Upgrading Trident

Trident follows a quarterly release cadence, delivering 4 releases every calendar year. Each new release builds on top of the previous releases, providing new features and performance enhancements as well as bug fixes and improvements. Users are always encouraged to upgrade Trident at least once a year in order to take advantage of the great new features Trident has to offer.


Upgrading to a Trident release that is more than a year ahead (5 releases ahead and later) will require you to perform a multi-step upgrade.

This section walks you through the upgrade process to move to the latest release of Trident.

Determining your upgrade candidate

Trident recommends upgrading to the YY.MM release from the YY-1.MM release and any in between; for example, to perform a direct upgrade to 21.07 it is recommended to do so from 20.07 and later (including dot releases such as 20.07.1). If you are working with an older version of Trident ( < YY-1.MM), you must perform a multi-step upgrade. This will require you to first move to the most recent release that fits your four-release window.

If you are running 19.07 and seek to upgrade to the 21.07 release, then:

  1. You must first upgrade from 19.07 to 20.07. Refer to the documentation of the respective release to obtain specific instructions for upgrading.
  2. Upgrade from 20.07 to 21.07 using the instructions provided below.


All upgrades for versions 19.04 and earlier will require the migration of Trident’s metadata from it’s own etcd to CRD objects. Make sure you check the documentation of the release to understand how the upgrade will work.


When upgrading Trident, it is important you provide parameter.fsType in StorageClasses used by Trident. StorageClasses can be deleted and recreated without disrupting pre-existing volumes. This is a requirement for enforcing Security Contexts for SAN volumes. The sample-input directory contains examples, such as storage-class-basic.yaml.templ, and storage-class-bronze-default.yaml. For more information, take a look at the Known issues tab.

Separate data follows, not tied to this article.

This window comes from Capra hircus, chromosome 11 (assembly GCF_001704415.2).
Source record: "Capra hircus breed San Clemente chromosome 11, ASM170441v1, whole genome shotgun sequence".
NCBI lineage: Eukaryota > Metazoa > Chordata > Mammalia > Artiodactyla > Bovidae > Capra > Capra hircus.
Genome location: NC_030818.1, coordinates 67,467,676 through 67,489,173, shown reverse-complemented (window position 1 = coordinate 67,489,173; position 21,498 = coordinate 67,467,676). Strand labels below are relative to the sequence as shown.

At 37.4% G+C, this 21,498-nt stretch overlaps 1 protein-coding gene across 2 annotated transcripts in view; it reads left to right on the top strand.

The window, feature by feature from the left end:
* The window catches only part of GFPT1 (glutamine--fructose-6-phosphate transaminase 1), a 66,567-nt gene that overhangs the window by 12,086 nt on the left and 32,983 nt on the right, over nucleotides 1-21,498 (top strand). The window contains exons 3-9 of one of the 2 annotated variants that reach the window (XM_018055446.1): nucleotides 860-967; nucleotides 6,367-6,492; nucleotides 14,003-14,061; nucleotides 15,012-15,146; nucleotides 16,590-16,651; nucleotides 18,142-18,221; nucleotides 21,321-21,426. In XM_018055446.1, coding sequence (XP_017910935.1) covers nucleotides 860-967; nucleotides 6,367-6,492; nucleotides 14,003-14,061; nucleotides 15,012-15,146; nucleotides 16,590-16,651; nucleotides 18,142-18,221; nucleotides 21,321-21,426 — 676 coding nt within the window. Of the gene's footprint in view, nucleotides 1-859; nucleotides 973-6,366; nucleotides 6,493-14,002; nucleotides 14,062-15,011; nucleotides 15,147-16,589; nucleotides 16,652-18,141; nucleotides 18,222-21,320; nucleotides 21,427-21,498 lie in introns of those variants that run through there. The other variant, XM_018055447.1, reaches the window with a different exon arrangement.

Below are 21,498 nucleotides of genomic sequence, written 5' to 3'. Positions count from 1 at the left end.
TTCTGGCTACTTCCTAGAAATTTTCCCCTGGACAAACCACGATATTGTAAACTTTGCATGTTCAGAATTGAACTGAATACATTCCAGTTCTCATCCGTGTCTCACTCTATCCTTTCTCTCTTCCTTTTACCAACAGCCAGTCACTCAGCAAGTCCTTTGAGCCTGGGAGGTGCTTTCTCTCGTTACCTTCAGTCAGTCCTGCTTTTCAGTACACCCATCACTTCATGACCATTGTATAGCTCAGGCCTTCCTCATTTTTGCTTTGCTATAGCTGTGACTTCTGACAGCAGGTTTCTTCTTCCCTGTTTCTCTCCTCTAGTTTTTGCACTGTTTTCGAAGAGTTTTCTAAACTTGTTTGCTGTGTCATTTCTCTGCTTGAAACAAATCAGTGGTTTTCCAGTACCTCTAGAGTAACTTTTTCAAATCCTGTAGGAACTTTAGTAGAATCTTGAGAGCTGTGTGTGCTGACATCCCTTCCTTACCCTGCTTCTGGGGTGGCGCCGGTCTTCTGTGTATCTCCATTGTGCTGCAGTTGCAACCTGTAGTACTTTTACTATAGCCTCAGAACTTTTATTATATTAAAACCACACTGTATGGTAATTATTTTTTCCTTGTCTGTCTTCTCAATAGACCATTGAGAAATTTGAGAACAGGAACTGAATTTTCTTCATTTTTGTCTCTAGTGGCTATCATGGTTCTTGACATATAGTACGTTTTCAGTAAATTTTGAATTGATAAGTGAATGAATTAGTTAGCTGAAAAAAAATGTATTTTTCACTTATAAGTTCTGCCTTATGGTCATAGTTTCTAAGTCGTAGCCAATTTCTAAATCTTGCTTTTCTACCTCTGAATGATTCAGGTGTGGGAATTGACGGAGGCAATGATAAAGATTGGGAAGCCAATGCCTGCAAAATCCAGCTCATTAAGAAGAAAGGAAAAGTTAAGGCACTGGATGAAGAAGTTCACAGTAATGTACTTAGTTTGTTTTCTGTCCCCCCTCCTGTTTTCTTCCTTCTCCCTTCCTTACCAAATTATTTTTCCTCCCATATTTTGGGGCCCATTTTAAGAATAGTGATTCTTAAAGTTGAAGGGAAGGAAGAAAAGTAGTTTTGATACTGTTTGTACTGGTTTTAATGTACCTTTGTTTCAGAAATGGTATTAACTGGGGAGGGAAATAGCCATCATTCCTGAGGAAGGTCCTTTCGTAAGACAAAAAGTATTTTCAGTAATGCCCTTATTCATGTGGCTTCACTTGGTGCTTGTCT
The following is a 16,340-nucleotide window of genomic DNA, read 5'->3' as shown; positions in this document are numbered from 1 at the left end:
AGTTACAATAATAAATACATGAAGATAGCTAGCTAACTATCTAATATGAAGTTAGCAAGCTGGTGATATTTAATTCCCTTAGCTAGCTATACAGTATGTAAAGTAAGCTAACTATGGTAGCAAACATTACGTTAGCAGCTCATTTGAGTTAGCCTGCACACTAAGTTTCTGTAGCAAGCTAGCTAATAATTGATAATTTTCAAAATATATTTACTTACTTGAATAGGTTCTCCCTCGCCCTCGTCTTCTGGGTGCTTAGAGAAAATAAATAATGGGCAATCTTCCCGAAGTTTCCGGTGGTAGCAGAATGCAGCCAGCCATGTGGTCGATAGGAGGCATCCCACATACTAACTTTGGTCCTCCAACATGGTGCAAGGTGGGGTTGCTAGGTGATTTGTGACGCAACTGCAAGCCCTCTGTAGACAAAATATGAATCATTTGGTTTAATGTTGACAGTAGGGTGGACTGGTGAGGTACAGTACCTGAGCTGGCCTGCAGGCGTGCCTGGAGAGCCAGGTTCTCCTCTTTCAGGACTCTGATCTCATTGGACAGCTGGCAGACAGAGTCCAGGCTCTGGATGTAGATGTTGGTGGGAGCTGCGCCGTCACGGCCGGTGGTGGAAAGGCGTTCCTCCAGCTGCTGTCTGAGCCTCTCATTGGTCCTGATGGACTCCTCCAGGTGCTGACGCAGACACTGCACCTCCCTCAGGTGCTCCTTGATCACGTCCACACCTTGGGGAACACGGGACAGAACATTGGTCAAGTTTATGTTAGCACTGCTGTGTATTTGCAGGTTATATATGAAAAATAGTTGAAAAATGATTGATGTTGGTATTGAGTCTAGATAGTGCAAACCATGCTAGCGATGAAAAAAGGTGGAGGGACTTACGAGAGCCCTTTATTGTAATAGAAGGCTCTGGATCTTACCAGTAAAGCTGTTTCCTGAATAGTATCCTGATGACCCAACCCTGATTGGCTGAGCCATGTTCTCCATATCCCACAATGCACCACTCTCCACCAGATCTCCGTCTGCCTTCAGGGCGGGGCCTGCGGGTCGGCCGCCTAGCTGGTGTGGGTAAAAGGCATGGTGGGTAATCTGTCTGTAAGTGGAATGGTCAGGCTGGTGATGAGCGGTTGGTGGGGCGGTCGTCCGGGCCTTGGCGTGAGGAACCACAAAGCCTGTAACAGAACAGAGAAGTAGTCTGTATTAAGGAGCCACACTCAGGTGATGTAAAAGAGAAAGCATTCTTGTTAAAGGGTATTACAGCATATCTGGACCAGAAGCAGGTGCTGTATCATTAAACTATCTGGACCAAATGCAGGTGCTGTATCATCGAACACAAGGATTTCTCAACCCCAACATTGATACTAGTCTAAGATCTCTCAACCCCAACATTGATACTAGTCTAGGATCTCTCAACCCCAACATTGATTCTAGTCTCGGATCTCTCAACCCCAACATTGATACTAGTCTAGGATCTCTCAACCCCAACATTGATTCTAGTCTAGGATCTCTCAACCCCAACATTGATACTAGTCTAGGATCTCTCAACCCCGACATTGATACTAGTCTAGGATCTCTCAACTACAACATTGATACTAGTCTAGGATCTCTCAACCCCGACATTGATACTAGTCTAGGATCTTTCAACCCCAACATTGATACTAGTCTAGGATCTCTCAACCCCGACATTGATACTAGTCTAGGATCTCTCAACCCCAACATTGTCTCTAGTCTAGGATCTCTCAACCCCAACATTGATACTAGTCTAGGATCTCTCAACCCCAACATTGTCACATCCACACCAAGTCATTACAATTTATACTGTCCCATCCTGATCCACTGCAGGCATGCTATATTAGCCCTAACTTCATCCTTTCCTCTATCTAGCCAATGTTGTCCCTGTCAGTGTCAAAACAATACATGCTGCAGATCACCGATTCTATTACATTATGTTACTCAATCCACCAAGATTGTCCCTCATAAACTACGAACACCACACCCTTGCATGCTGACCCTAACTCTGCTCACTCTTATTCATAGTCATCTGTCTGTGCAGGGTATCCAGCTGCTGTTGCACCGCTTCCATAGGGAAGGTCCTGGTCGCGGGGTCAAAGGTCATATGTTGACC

Understanding your upgrade paths

When upgrading, users have two distinct paths:

  1. Using the Trident Operator.
  2. Using tridentctl.

We will examine both here.


CSI Volume Snapshots is now a feature that is GA, beginning with Kubernetes 1.20. When upgrading Trident, all previous alpha snapshot CRs and CRDs (Volume Snapshot Classes, Volume Snapshots and Volume Snapshot Contents) must be removed before the upgrade is performed. Refer to this blog to understand the steps involved in migrating alpha snapshots to the beta/GA spec.

Which one do I choose?

This is an important question. Based on how you choose to install and use Trident, there could be a number of good reasons to choose one over the other.

Trident Operator upgrades

There are multiple reasons to want to use the Trident Operator, as detailed here.

You can use the Trident Operator to upgrade as long as you are:

  1. Running CSI Trident (19.07 and later).
  2. Using a CRD-based Trident release (19.07 and later).
  3. not performing a customized install (using custom YAMLs). To take a look at the customization that can be done with an operator install, check out the Customizing your deployment section.

You can upgrade from an install done using the operator or tridentctl.


Do not use the operator to upgrade Trident if you are using an etcd based Trident release (19.04 or earlier).

For a complete list of prerequisites, click here.

To get started with upgrading using the operator, head on over to Upgrading with the Trident Operator.

tridentctl upgrades

If you are not interested in what the Trident Operator has to offer (or) you have a customized install that cannot be supported by the operator, you can always choose to upgrade using tridentctl. This is the preferred method of upgrades for Trident releases 19.04 and earlier.

To upgrade using tridentctl, jump to Upgrading with tridentctl.